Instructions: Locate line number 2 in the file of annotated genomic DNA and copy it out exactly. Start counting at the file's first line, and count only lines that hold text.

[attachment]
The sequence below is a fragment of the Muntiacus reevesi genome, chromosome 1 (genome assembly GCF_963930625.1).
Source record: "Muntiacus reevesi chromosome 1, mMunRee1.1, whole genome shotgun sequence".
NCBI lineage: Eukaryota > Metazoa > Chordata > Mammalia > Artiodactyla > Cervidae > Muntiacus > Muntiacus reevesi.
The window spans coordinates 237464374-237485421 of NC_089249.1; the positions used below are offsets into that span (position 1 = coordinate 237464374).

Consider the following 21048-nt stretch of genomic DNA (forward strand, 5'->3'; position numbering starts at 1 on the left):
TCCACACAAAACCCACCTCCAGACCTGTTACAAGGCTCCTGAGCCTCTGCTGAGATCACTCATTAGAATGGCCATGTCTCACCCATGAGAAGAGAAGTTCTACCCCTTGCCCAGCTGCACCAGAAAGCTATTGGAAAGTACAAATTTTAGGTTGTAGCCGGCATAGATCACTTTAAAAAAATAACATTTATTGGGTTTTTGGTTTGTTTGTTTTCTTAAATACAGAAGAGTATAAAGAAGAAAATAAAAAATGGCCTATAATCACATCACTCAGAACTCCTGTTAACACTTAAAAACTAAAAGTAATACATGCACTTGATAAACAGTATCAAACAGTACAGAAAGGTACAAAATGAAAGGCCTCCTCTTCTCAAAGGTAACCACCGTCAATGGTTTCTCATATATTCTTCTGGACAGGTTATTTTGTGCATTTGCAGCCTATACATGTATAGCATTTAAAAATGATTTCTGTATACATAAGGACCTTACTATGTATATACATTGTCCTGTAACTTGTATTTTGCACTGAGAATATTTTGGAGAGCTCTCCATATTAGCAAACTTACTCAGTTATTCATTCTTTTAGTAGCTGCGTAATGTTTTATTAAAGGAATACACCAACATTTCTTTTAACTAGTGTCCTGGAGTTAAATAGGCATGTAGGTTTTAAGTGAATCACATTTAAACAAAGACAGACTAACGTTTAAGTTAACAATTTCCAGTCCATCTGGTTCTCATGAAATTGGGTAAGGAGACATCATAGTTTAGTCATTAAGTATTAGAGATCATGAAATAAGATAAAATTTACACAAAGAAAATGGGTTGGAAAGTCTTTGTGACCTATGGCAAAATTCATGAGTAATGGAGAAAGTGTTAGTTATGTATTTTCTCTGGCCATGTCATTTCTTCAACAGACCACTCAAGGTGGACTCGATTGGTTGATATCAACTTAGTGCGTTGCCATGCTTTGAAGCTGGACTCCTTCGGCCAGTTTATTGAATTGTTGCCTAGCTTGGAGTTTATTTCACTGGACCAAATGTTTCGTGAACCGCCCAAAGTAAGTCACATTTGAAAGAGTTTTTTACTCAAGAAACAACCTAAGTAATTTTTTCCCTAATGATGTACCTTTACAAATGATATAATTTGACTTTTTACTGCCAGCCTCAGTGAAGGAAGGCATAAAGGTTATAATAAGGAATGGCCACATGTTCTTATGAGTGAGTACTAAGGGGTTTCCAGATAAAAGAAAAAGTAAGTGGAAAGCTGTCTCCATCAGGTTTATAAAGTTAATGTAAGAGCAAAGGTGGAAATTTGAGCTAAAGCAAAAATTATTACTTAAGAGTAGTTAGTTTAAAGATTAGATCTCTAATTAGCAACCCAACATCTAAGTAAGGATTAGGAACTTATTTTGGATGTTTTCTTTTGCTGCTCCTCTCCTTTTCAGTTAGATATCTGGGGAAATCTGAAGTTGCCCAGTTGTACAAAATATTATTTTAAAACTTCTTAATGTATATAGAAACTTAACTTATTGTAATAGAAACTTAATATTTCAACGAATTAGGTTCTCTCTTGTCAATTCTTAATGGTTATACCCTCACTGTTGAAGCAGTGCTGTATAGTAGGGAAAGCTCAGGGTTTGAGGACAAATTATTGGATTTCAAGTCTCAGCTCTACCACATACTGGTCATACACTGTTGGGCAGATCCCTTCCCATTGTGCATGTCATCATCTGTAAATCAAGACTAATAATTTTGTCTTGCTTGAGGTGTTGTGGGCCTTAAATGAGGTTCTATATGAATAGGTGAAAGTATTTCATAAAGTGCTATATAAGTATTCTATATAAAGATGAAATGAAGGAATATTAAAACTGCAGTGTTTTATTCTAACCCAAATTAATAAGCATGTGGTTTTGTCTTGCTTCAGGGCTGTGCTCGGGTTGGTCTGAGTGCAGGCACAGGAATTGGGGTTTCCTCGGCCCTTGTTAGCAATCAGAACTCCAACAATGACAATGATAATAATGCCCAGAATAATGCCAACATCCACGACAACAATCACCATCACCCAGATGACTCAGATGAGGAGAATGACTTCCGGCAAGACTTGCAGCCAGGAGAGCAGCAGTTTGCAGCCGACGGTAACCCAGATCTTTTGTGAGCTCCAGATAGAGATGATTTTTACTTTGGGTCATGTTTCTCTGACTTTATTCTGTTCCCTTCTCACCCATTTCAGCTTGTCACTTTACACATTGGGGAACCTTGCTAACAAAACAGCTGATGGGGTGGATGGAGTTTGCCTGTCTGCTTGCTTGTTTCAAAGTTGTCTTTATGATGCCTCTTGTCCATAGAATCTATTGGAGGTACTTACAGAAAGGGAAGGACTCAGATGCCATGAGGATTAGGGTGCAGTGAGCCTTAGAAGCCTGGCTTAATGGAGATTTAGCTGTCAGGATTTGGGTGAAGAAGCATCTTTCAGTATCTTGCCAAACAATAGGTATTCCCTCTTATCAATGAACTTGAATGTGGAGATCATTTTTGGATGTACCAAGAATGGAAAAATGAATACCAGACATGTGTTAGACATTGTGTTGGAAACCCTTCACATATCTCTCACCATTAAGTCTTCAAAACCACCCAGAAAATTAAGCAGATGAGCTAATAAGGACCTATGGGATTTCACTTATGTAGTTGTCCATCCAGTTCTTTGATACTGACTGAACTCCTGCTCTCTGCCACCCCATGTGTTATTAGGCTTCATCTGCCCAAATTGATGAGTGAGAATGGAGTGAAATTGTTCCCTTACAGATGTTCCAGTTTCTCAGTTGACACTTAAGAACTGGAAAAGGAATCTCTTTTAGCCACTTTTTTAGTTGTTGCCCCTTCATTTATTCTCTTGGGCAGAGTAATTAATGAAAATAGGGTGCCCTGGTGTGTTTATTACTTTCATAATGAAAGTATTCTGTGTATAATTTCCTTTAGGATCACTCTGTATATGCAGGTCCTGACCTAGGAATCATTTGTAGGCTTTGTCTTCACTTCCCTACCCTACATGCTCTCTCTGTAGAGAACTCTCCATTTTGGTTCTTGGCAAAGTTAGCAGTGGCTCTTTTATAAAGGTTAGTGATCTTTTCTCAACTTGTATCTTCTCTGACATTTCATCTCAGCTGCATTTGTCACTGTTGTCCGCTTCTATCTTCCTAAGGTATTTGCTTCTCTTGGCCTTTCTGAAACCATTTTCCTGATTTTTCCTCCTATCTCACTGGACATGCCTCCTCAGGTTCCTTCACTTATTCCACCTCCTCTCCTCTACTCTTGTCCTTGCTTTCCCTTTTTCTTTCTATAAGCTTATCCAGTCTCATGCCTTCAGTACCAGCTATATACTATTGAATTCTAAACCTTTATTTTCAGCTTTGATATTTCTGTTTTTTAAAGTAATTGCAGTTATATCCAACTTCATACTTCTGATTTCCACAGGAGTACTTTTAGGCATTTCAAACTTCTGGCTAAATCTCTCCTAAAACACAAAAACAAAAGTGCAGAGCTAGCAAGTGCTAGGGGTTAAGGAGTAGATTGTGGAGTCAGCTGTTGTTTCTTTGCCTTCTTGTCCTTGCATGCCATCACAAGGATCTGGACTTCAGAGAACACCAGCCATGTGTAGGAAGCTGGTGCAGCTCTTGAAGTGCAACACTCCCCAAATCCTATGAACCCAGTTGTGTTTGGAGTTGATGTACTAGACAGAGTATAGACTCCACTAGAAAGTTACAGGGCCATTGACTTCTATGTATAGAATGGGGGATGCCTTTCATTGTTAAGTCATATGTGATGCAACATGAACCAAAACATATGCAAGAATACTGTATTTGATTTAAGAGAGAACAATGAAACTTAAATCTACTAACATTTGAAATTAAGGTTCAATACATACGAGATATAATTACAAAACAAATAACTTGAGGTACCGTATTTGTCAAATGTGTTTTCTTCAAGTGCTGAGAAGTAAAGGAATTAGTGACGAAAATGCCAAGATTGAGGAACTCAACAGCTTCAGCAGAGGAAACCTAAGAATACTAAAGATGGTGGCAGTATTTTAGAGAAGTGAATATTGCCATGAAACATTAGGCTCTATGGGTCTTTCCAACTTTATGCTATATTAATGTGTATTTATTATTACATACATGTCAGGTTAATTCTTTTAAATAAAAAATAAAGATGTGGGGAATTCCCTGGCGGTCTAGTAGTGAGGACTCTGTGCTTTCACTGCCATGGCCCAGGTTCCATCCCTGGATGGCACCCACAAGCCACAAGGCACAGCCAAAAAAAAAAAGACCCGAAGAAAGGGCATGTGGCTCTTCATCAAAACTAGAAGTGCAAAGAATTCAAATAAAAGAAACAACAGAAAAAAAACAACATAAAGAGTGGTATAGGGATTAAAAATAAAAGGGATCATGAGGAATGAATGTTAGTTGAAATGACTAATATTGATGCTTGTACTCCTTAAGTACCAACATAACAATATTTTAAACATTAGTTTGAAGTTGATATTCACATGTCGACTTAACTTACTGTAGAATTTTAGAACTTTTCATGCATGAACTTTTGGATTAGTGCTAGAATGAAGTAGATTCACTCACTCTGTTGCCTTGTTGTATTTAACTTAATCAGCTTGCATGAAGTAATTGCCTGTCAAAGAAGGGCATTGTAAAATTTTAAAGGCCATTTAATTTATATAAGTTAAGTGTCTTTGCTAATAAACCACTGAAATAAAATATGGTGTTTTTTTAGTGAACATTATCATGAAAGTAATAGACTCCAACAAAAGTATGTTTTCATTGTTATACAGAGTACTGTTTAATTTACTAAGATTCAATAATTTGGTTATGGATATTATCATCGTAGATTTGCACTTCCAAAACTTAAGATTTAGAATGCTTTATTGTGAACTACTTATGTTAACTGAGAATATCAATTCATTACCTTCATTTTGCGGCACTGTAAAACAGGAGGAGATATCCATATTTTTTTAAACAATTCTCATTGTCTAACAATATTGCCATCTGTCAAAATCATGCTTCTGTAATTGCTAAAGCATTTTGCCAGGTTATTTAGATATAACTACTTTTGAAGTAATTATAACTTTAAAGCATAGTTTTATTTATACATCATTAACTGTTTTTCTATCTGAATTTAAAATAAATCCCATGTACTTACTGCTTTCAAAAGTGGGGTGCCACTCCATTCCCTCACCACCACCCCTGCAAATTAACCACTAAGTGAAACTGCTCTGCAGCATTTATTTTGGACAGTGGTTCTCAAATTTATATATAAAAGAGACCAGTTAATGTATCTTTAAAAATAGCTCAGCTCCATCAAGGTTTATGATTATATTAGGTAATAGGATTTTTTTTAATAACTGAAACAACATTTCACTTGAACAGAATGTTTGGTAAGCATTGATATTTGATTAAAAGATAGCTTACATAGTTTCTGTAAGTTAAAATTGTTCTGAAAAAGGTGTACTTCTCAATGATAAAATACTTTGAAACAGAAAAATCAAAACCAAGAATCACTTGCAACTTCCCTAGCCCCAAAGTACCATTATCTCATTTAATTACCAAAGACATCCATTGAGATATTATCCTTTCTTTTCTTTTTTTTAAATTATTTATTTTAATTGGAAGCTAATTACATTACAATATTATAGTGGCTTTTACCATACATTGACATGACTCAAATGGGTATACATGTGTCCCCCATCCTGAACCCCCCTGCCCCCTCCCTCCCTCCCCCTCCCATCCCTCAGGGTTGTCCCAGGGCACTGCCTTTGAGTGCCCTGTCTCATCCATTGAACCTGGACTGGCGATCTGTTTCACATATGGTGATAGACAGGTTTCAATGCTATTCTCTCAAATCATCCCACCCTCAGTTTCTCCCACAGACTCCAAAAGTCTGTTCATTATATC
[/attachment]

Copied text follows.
Source record: "Muntiacus reevesi chromosome 1, mMunRee1.1, whole genome shotgun sequence".